Linked by Eugenia Loli on Sat 1st May 2010 22:17 UTC
Legal We've all heard how the h.264 is rolled over on patents and royalties. Even with these facts, I kept supporting the best-performing "delivery" codec in the market, which is h.264. "Let the best win", I kept thinking. But it wasn't until very recently when I was made aware that the problem is way deeper. No, my friends. It's not just a matter of just "picking Theora" to export a video to Youtube and be clear of any litigation. MPEG-LA's trick runs way deeper! The [street-smart] people at MPEG-LA have made sure that from the moment we use a camera or camcorder to shoot an mpeg2 (e.g. HDV cams) or h.264 video (e.g. digicams, HD dSLRs, AVCHD cams), we owe them royalties, even if the final video distributed was not encoded using their codecs! Let me show you how deep the rabbit hole goes.

UPDATE: Engadget just wrote a reply to this article. The article says that you don't need an extra license to shoot commercial video with h.264 cameras, but I wonder why the license says otherwise, and Engadget's "quotes" of user/filmmaker indemnification by MPEG-LA are anonymous...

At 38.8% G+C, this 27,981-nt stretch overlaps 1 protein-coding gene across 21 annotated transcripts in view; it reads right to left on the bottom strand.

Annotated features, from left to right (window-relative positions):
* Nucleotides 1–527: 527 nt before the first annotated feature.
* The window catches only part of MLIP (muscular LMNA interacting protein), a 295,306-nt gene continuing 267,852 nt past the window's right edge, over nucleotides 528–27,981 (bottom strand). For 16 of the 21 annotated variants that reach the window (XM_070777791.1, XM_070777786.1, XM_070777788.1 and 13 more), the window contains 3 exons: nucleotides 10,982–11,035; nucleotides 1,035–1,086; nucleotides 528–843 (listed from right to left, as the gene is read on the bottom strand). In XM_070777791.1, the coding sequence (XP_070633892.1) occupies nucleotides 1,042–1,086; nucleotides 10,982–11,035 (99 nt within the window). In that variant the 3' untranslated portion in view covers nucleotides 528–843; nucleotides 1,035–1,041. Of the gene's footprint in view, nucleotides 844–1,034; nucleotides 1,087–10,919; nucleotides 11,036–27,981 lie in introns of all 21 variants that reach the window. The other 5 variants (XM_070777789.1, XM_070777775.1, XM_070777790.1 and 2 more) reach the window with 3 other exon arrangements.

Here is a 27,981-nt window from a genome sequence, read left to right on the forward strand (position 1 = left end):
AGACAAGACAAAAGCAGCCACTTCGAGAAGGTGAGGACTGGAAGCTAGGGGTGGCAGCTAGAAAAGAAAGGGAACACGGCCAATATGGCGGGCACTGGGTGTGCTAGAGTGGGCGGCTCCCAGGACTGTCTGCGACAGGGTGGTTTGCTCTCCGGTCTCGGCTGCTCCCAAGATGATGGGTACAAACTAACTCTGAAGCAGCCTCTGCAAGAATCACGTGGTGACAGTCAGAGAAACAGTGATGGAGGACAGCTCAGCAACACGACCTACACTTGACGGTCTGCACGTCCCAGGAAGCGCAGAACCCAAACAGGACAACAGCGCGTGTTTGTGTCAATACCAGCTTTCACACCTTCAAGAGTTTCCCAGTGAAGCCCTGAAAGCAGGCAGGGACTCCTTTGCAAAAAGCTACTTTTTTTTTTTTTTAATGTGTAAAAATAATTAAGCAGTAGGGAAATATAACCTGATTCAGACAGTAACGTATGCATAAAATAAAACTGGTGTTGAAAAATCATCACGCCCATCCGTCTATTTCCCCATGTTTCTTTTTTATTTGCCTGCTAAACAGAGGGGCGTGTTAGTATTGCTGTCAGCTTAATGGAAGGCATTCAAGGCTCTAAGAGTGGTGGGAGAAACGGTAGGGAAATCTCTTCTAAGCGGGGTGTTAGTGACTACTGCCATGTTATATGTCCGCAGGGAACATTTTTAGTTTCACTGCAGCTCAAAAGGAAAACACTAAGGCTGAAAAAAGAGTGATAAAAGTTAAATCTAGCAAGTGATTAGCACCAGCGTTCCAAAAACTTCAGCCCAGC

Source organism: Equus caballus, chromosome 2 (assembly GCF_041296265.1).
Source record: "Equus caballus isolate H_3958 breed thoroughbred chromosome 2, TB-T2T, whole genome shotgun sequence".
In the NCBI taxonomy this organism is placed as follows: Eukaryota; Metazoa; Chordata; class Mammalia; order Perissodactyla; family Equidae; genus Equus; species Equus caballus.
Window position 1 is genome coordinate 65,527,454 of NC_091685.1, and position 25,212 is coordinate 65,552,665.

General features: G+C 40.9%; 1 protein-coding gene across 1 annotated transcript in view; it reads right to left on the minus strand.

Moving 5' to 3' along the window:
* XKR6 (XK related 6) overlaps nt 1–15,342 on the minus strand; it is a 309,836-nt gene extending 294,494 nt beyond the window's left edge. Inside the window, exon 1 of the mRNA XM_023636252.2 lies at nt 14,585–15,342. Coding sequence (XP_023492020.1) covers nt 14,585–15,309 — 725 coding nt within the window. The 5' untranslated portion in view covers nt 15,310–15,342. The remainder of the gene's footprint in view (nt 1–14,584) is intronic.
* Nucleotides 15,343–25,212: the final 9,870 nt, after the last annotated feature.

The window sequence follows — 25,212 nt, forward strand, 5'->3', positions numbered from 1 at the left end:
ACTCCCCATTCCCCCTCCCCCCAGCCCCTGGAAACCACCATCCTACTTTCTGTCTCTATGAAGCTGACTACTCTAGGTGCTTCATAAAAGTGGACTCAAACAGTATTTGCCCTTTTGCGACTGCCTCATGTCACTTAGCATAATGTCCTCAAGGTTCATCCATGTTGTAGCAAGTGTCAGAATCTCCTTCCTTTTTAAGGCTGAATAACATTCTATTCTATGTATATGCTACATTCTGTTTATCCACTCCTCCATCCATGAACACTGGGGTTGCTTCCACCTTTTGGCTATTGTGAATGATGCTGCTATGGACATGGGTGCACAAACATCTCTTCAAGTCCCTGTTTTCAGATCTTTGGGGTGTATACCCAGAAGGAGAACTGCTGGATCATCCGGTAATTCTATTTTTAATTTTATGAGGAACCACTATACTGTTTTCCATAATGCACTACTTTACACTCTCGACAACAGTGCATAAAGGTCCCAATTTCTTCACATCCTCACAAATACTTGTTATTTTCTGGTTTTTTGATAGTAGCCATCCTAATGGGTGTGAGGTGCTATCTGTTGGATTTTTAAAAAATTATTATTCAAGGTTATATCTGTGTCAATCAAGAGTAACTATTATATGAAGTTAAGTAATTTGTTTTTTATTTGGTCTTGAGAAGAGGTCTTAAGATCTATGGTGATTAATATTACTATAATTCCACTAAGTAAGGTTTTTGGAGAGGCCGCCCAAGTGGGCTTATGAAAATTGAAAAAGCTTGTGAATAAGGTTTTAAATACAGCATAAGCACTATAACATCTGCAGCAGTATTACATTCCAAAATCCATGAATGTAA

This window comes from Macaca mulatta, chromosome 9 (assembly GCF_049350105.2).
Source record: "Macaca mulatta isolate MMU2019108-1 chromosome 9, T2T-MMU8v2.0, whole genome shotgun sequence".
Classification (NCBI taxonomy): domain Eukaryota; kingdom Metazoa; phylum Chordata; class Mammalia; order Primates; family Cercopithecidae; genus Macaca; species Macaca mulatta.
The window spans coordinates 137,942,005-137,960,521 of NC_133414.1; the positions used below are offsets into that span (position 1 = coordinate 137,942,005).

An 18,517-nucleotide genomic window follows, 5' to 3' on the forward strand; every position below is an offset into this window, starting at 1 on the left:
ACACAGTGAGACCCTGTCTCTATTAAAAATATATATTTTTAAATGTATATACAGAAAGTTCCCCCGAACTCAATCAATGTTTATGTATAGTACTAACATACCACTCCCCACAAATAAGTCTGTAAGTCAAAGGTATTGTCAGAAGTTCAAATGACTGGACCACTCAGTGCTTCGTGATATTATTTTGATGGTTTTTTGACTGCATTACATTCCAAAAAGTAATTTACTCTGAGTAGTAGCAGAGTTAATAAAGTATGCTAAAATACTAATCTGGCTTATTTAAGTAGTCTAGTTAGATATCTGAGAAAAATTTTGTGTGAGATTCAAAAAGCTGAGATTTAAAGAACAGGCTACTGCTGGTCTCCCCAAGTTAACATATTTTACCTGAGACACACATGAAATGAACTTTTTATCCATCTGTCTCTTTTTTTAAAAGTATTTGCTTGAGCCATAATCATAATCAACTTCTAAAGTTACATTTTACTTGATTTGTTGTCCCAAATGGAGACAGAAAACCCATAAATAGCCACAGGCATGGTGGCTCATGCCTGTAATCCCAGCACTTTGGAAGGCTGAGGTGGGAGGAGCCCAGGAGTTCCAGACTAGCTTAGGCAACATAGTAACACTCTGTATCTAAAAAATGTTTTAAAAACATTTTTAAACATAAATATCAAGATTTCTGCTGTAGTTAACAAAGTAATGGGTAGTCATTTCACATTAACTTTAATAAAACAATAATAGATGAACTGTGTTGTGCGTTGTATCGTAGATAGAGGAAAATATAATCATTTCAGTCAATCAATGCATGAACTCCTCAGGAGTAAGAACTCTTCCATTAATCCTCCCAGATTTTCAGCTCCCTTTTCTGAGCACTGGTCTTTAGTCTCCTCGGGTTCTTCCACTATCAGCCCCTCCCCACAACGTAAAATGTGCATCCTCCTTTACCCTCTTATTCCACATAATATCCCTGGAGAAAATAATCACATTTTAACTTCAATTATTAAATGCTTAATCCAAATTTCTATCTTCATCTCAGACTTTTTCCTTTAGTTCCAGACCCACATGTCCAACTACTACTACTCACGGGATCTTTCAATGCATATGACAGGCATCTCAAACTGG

UPDATE 2: Engadget's editor replied to me. So according to him, the quotes are not anonymous, but organization-wide on purpose. If that's the case, I guess this concludes that. And I can take them on their word from now on.

UPDATE 3: And regarding royalties (as opposed to just licensing), one more reply by Engadget's editor.

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Bad Assumption
by lstroud on Sun 2nd May 2010 15:09 UTC
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Does everyone really think that this many major corporations would risk their future income by adopting a product that is so encumbered? We are not just talking about tech companies, but we are including the likes of Sony, Kodak, Fox, etc. It could be a case of the blind following the blind, but I have to assume that some of these companies are satisfied that they and their customers are not in danger. If there is nothing else that corporations are good at, it is risk management. ;)

More that likely, if this ever did become an issue you would have enough of a patent portfolio on the other side to squelch the issue. You could argue that some early adopters did not understand the extent of the issue. With Microsoft coming this late to the game, though, you have to imagine that they have done their homework. I just one of these companies would step up and offer indemnification.

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